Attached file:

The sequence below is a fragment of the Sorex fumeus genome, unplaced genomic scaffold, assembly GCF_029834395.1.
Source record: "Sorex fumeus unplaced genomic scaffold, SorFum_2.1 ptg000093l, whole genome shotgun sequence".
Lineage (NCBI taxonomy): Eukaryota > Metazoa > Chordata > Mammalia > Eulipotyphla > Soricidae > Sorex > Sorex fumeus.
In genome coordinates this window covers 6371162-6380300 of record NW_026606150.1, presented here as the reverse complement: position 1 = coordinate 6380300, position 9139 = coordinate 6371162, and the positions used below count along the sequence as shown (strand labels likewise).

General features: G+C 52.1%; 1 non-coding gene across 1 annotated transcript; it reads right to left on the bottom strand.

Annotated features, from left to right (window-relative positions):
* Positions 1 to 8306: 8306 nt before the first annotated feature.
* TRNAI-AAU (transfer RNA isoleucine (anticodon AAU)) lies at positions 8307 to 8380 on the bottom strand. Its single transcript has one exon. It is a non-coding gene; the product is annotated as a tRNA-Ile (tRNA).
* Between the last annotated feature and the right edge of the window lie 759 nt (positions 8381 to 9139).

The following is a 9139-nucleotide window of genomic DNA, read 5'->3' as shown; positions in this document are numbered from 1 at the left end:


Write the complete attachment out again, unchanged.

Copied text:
The sequence below is a fragment of the Sorex fumeus genome, unplaced genomic scaffold, assembly GCF_029834395.1.
Source record: "Sorex fumeus unplaced genomic scaffold, SorFum_2.1 ptg000093l, whole genome shotgun sequence".
Lineage (NCBI taxonomy): Eukaryota > Metazoa > Chordata > Mammalia > Eulipotyphla > Soricidae > Sorex > Sorex fumeus.
In genome coordinates this window covers 6371162-6380300 of record NW_026606150.1, presented here as the reverse complement: position 1 = coordinate 6380300, position 9139 = coordinate 6371162, and the positions used below count along the sequence as shown (strand labels likewise).

General features: G+C 52.1%; 1 non-coding gene across 1 annotated transcript; it reads right to left on the bottom strand.

Annotated features, from left to right (window-relative positions):
* Positions 1 to 8306: 8306 nt before the first annotated feature.
* TRNAI-AAU (transfer RNA isoleucine (anticodon AAU)) lies at positions 8307 to 8380 on the bottom strand. Its single transcript has one exon. It is a non-coding gene; the product is annotated as a tRNA-Ile (tRNA).
* Between the last annotated feature and the right edge of the window lie 759 nt (positions 8381 to 9139).

The following is a 9139-nucleotide window of genomic DNA, read 5'->3' as shown; positions in this document are numbered from 1 at the left end: